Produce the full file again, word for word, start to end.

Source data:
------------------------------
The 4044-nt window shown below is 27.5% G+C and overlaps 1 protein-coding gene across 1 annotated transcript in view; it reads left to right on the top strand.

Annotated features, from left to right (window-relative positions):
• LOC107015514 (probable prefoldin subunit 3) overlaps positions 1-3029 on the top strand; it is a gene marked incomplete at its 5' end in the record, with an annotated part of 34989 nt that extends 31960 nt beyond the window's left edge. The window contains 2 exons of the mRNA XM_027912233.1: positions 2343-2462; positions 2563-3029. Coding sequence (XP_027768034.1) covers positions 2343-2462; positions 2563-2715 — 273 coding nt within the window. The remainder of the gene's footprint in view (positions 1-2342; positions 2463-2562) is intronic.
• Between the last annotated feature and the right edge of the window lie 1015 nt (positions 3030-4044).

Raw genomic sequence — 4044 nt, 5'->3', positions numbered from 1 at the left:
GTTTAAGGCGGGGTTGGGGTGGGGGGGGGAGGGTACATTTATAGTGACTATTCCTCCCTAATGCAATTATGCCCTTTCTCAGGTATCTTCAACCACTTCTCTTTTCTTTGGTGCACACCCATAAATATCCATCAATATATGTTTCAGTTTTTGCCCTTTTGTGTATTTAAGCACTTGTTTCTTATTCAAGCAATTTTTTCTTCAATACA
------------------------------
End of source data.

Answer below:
The 4044-nt window shown below is 27.5% G+C and overlaps 1 protein-coding gene across 1 annotated transcript in view; it reads left to right on the top strand.

Annotated features, from left to right (window-relative positions):
• LOC107015514 (probable prefoldin subunit 3) overlaps positions 1-3029 on the top strand; it is a gene marked incomplete at its 5' end in the record, with an annotated part of 34989 nt that extends 31960 nt beyond the window's left edge. The window contains 2 exons of the mRNA XM_027912233.1: positions 2343-2462; positions 2563-3029. Coding sequence (XP_027768034.1) covers positions 2343-2462; positions 2563-2715 — 273 coding nt within the window. The remainder of the gene's footprint in view (positions 1-2342; positions 2463-2562) is intronic.
• Between the last annotated feature and the right edge of the window lie 1015 nt (positions 3030-4044).

Raw genomic sequence — 4044 nt, 5'->3', positions numbered from 1 at the left:
GTTTAAGGCGGGGTTGGGGTGGGGGGGGGAGGGTACATTTATAGTGACTATTCCTCCCTAATGCAATTATGCCCTTTCTCAGGTATCTTCAACCACTTCTCTTTTCTTTGGTGCACACCCATAAATATCCATCAATATATGTTTCAGTTTTTGCCCTTTTGTGTATTTAAGCACTTGTTTCTTATTCAAGCAATTTTTTCTTCAATACA